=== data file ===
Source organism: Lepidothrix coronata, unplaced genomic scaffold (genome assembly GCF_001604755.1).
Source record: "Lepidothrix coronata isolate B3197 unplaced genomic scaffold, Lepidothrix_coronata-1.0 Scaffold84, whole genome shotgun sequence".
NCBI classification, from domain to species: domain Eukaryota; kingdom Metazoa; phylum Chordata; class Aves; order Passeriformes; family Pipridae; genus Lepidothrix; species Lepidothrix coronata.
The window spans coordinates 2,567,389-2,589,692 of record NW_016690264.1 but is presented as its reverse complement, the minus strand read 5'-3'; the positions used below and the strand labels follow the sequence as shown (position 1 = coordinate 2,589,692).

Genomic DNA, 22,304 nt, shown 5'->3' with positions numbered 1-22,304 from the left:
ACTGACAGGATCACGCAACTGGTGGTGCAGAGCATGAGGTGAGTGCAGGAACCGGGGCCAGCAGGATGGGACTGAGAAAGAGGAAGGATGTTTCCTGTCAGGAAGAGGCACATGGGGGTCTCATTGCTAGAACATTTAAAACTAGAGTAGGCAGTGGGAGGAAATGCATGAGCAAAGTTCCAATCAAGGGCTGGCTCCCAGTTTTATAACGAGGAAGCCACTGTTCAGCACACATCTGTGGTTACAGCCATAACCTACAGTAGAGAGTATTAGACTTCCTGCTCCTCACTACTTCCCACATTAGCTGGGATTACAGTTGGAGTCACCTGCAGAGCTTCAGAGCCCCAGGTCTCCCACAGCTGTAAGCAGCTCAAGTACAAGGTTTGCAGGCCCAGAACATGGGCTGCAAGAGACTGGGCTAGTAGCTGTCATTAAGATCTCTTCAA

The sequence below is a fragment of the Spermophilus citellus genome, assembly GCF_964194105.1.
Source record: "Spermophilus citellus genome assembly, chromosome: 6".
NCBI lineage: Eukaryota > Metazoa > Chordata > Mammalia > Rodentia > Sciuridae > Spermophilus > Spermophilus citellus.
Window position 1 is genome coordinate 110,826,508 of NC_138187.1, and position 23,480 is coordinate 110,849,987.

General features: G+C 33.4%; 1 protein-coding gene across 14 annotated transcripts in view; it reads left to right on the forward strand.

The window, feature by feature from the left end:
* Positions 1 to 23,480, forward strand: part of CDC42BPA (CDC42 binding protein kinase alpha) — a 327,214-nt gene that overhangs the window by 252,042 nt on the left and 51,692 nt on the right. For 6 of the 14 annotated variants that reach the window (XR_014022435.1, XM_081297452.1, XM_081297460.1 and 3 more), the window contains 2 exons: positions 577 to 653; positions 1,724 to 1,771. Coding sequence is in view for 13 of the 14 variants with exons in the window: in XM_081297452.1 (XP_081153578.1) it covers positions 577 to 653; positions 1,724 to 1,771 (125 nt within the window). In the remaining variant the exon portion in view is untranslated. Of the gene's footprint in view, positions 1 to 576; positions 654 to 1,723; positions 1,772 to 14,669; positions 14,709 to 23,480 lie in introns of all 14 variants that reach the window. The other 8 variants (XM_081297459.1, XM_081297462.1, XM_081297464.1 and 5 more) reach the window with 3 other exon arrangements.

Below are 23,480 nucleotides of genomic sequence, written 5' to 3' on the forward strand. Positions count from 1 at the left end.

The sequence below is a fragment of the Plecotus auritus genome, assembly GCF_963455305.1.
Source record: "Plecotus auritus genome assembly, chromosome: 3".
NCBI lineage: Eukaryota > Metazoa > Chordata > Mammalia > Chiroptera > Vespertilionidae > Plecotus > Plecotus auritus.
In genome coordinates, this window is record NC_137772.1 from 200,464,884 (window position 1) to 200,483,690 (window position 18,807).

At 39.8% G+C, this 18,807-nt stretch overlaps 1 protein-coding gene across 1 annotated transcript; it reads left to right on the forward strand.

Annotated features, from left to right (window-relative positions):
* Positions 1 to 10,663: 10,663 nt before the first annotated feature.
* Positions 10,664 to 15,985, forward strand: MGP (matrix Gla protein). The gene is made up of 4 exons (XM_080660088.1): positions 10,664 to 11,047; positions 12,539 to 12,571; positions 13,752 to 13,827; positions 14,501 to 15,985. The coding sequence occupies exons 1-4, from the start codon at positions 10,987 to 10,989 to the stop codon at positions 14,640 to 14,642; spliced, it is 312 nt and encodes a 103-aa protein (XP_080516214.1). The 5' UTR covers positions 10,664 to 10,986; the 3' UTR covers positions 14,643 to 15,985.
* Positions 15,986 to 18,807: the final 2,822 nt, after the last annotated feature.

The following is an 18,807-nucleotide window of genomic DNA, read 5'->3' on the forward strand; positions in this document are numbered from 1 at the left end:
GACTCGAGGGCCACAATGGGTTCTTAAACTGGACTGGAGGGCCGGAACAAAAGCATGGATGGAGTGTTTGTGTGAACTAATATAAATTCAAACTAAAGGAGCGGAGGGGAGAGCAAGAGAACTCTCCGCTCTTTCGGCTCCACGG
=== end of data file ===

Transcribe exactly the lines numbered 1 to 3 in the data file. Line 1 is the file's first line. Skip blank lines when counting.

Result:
Source organism: Lepidothrix coronata, unplaced genomic scaffold (genome assembly GCF_001604755.1).
Source record: "Lepidothrix coronata isolate B3197 unplaced genomic scaffold, Lepidothrix_coronata-1.0 Scaffold84, whole genome shotgun sequence".
NCBI classification, from domain to species: domain Eukaryota; kingdom Metazoa; phylum Chordata; class Aves; order Passeriformes; family Pipridae; genus Lepidothrix; species Lepidothrix coronata.